Ready At Dawn, thanks for PSP God of War

By Dan Zuccarelli . March 20, 2008 . 10:59am


It's not often the programming talent of a development house sticks out, unless in a negative or broken way. It's kinda like special effects in the movies, they only really stick out when done poorly and if they do their job properly they should be invisible to the watcher. Well, normally I'd apply the same adage to game development… but in the case of God Of War: Chains of Olympus for the PSP, it's a good thing you notice the hard work. Let me explain.


I've played some really bad games on the PSP, and they've been broken for all kinds of reasons. The graphics are terrible, the load times are abhorrent, the controls are sketchy because of only having access to one analog "stick." I could list forever the PSP games just about ruined from some crazy crazy loading times. Yet somehow God of War: Chains of Olympus moves briskly from level to level, never getting in the way. It shouldn't be so noticeable, but since it's such a rarity on the PSP it sticks out. And it's a welcome sight.



As far as graphics go it's sadly too rare a time to truly be impressed with the PSP, it seems that most games just fail to live up to the potential of the system. When I first got the PSP and popped in Spider-Man 2 on UMD the clarity and potential of that screen was downright jaw-dropping. But in the ensuing years few games seem to take advantage of the power. Well, Ready At Dawn did it… and they did it well. They somehow managed to squeeze what looks like a late-run PS2 game into the system. There's nothing that looks like it's not PS2 worthy here. Seriously, I'm not sure how they did it but kudos. 



Perhaps the most welcome change to the God Of War games are the controls employed on the PSP. In the console versions of GoW, the right thumbstick handled dodging duties, which if you've ever played one of them you know how key it is. Well here, since there's no right thumbstick, you use one of the shoulder buttons as an attack modifier and the other one plus your analog nub to dodge. It sounds kludgy, but in practice works so well I kind of hope they incorporate it into the next console iteration.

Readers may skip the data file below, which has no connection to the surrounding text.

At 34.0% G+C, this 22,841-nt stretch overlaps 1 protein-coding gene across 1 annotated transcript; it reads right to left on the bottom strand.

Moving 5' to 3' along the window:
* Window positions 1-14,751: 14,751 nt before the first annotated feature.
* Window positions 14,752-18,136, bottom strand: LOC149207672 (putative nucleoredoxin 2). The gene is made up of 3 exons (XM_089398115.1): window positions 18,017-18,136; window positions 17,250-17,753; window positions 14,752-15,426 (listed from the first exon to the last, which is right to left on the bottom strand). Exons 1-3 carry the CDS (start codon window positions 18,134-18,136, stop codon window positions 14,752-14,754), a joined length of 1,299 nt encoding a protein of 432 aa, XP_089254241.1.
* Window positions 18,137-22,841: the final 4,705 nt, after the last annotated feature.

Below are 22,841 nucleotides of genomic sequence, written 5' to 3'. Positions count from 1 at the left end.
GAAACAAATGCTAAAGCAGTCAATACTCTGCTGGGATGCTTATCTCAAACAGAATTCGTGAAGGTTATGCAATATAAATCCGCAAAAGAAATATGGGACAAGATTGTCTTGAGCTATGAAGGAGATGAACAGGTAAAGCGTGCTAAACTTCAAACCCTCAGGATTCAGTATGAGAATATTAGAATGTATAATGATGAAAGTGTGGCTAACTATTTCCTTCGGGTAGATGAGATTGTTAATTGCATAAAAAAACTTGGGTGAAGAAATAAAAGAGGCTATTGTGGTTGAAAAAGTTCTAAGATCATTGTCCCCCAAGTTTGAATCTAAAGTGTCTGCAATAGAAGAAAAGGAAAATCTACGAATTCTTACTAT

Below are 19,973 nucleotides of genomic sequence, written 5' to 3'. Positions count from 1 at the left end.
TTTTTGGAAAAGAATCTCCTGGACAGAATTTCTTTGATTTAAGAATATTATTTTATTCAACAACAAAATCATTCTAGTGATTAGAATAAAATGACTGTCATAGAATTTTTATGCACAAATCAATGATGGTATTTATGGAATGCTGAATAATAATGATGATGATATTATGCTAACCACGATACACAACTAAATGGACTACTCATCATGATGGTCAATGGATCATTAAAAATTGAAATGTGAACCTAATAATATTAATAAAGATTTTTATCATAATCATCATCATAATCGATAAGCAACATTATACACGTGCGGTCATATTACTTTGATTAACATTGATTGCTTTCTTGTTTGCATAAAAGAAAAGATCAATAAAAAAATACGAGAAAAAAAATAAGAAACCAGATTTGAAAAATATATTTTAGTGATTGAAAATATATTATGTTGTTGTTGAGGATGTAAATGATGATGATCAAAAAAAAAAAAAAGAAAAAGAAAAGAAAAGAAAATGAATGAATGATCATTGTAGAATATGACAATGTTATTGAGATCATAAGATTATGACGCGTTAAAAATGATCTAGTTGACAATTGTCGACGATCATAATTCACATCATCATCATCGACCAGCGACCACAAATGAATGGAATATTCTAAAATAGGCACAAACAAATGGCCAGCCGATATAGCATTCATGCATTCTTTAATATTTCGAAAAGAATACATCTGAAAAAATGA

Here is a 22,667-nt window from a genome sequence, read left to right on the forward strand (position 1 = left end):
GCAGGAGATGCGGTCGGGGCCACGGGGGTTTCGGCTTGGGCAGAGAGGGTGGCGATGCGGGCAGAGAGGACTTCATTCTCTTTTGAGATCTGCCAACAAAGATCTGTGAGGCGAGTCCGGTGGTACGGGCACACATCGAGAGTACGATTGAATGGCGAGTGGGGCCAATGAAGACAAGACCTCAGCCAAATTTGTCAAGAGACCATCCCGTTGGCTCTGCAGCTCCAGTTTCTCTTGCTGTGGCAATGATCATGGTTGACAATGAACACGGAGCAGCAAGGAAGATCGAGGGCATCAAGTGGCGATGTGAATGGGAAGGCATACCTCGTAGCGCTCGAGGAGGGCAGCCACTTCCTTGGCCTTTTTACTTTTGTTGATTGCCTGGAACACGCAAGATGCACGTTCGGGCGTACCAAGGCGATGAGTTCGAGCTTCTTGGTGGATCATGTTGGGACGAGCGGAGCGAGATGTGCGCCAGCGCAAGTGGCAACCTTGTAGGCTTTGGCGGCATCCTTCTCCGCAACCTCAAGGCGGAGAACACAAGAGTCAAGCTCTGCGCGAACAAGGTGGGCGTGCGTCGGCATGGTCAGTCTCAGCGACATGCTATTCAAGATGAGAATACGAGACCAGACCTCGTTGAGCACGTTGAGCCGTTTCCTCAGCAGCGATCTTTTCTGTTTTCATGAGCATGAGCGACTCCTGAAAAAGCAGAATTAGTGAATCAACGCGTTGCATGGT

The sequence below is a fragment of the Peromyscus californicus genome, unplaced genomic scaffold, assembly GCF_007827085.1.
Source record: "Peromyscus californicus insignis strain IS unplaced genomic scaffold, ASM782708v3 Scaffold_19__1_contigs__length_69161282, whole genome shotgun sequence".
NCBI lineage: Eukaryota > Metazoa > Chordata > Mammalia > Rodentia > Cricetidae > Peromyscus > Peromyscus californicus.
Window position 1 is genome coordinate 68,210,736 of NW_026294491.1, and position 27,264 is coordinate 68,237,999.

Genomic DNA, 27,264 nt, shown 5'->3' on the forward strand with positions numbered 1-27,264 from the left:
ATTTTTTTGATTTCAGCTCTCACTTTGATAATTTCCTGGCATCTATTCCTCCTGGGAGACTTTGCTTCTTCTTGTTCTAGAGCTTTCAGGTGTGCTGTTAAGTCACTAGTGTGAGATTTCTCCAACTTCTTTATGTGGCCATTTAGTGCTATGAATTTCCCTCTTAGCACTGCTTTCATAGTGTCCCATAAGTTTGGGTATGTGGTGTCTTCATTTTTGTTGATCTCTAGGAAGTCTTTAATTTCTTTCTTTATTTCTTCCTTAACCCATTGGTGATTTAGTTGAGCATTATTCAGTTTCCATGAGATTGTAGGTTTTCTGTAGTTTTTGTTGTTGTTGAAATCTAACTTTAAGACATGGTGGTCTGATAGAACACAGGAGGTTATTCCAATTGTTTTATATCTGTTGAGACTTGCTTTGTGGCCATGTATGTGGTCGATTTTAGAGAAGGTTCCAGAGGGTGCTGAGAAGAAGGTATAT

Ready At Dawn were given no small task in bringing God Of War to the PSP, it's one of Sony's more successful original IP's and they last thing they need is a flop on their hands while they work toward the upcoming PS3 version. They succeed in continuing the story of the tortured Kratos, and have created a world that fits in well to the overall GoW ethos. True it's a prequel, and in the grand scheme of storyline is entirely inconsequential… but I'm still thankful it's a fun story nonetheless.



So thank you Ready At Dawn for such a fine example of what the PSP can truly do. It's a shame though, that you're moving on to work on consoles now… Though I can't say I blame you. You'll be sorely missed from the handheld and I can only hope you manage to pump out the same quality moving forward.  

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  • Angelous

    Yup, Ready at Dawn mastered the capabilities of the PSP. But I’ve read that FF VII: Crisis Core is pretty amazing on the PSP as well and it doesn’t even use the full 333mhz. I’m looking forward to comparing them.

    By the way, Sony needs to make Ready at Dawn a key Second Party developer just like Insomniac and Naughty Dog.

  • Bellini

    Wonderfully written piece… it is nice to see someone appreciating what has been accomplished with this title. When I was some reviewing sites giving scores in the 80% range to this masterpiece I could not believe it. Just goes to show you how hopelessly clueless most so called “gaming journalists” really are.

  • JeremyR

    I think this piece really illustrates that most people (especially reviewers) have unrealistic expectations from the PSP, especially regards to graphics. If it doesn’t look like a PS2 game, then the graphics are bad.

    (For instance, IGN just gave Crisis Core an 8.5 out of 10 for graphics.)

  • Pedro Silva

    @ Angelous – I hope they don’t, I rather have Ready at Dawn as a independent developer.

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